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BODIPY Derivatives as Molecular Photoacoustic Contrast Agents Samir Laoui, 1 Seema Bag, 2 Olivier Dantiste, 1 Mathieu Frenette, 2 Maryam Hatamimoslehabadi,

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Presentation on theme: "BODIPY Derivatives as Molecular Photoacoustic Contrast Agents Samir Laoui, 1 Seema Bag, 2 Olivier Dantiste, 1 Mathieu Frenette, 2 Maryam Hatamimoslehabadi,"— Presentation transcript:

1 BODIPY Derivatives as Molecular Photoacoustic Contrast Agents Samir Laoui, 1 Seema Bag, 2 Olivier Dantiste, 1 Mathieu Frenette, 2 Maryam Hatamimoslehabadi, 1 Stephanie Bellinger-Buckley, 2 Jen-Chieh Tseng, 3 Jonathan Rochford, 2 Chandra Yelleswarapu 1 3 Lurie Family Imaging Center, Dana-Farber Cancer Institute, Boston, MA Department of Chemistry, 1 Department of Physics, University of Massachusetts Boston, Boston, MA This work is supported by UMass Boston and DF/HCC NIH U54 Minority Institution/Cancer Center Partnership Grant-1U54CA156732/4

2 Motivation Background Properties Bodipy derivatives PAZ-Scan Data Conclusion and future work Outline

3 Photoacoustic imaging/tomography (PAI) is an in vivo, non-ionizing imaging modality, that can provide location & metabolic activities of tumors with the help of contrast agents. To date, a variety of near-infrared (NIR) absorbing fluorophores, e.g. IRDye800CW, AlexaFluor 750 and ICG, have been used as exogenous contrast agents for deep tissue imaging. Such contrast agents were originally designed for fluorescent imaging applications and are thus optimized as such with a relatively poor photoacoustic response, their only redeeming feature being their excellent optical absorption in the biological transmission window of 600 – 1100 nm. Motivation

4 Background Jablonski diagram

5 Background - the photoacoustic effect The photoacoustic effect (conversion of light into sound) was published in 1880 by Alexander Graham Bell SOUND  LIGHT 

6 Strong light absorption (  max ) in biological transparent window ( nm) Large Stoke’s shift, dissipates excited state energy as heat (  H) via structural reorganization (  V)  A photoacoustic signal is basically a photoinduced heat + pressure wave Desired Physical Properties of MPACs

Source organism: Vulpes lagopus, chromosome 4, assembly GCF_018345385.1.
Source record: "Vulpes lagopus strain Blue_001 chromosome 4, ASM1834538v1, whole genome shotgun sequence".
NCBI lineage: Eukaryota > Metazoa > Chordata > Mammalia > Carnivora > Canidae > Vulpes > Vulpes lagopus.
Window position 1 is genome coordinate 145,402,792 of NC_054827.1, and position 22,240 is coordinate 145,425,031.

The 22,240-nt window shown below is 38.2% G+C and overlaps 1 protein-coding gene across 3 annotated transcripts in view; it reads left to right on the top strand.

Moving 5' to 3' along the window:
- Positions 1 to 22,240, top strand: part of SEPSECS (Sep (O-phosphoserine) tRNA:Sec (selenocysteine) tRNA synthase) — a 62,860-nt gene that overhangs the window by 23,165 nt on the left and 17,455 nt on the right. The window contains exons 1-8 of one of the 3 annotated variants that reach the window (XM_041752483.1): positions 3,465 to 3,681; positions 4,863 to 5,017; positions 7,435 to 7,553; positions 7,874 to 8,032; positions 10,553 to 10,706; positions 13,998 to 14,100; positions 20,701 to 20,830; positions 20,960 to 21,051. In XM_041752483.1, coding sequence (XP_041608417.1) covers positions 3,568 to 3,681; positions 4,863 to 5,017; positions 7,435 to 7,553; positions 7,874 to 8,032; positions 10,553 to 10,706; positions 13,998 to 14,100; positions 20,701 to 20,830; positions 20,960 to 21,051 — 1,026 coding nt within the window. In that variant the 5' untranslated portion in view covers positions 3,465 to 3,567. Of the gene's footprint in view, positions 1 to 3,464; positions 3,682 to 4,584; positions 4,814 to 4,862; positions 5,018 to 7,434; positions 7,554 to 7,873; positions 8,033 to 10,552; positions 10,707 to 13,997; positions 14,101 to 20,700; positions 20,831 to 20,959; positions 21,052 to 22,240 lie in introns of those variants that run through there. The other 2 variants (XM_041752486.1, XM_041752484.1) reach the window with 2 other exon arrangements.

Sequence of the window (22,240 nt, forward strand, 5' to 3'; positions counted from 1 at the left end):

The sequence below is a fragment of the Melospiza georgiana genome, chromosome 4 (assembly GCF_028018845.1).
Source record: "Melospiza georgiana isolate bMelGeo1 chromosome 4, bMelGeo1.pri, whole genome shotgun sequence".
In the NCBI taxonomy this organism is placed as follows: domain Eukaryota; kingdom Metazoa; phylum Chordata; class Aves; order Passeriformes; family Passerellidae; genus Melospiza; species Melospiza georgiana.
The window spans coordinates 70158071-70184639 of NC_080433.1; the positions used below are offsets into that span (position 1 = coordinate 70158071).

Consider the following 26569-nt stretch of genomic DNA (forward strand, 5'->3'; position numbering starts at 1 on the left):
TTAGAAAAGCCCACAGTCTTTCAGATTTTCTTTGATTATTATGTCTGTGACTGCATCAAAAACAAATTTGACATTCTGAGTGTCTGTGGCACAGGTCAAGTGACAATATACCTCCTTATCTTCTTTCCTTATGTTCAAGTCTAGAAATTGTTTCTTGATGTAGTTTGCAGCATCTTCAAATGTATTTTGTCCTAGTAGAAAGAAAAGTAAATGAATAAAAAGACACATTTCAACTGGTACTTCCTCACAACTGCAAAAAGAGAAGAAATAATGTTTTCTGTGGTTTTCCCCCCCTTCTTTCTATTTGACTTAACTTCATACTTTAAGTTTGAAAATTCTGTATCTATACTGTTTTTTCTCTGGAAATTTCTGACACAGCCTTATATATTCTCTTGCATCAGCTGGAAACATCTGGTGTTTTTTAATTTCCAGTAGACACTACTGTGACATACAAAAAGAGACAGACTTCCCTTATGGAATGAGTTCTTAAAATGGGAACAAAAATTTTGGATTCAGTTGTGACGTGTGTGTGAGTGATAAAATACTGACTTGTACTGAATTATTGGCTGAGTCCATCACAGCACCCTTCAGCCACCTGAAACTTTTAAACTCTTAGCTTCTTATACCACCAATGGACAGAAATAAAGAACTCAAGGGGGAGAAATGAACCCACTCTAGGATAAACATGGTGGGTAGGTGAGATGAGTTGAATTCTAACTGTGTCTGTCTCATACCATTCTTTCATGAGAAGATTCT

7 BODIPY Large  max, tunable max High Φ f How to re-direct excited state energy? = Fluorescence Quenching Strong light absorption (  max ) in biological transparent window ( nm) Small Stoke’s shift, very sharp excitation and emission peak, high fluorescence quantum yield. Desired Physical Properties of MPACs

8 Tuning of BODIPY Photophysics  = 0 Absorption spectra Emission spectra Fc-absorption spectra

9 Variations of BODIPY UV-vis (l max, nm) ε ( M -1 cm -1 ) fwhm ( cm -1 ) Emission (l max, nm) Φ Fl 1-BODIPY MeOPhBODIPY (MeOPh) 2 BODIPY FcBODIPY n/a 5-Fc 2 BODIPY Optical Characterization of BODIPY Derivatives

10 PAZ-scan Experiment

11 Nd:YAG Laser, 532 nm (or) OPO laser, nm 3 nsec pulse width Fiber probe to collect the fluorescence signal Ultrasound transducer to measure the photoacoustic signal Optical detector to measure the transmitted energy

12 PA and Optical Response of BODIPY

13 Both Linear and nonlinear absorption are occurring. PA and Optical Response of MeOPh-BODIPY

14 Both Linear and nonlinear absorption are occurring. PA and Optical Response of MeOPh 2 -BODIPY

15 PA and Optical Response of Fc 2 -BODIPY

16 PA Response of Fc and MEOH 2 -BODIPYs Reductive quenching mechanism

17 PA and Fluorescence of MeOH 2 -BODIPY Meoh 2 -BODIPY

18 Conclusion Successfully engineered a PA response from the BODIPY chromophores. Fluorescence quantum yield has been reduced from 0.9 to ~0 and the absorbed energy is channeled through non-radiative decay – increased in PA signal. Current work in progress is to move from using BODIPY derivatives to using Curcumin derivatives.

19 Dr. Jonathan Rochford Samir Laoui Dr. Maryam Hatamimoslehabadi Dr. Matthieu Fremette Stephanie Bellinger-Buckley U-54 The Graduate Student Association at Umass-Boston Acknowledgement

20 Thank you for your attention!


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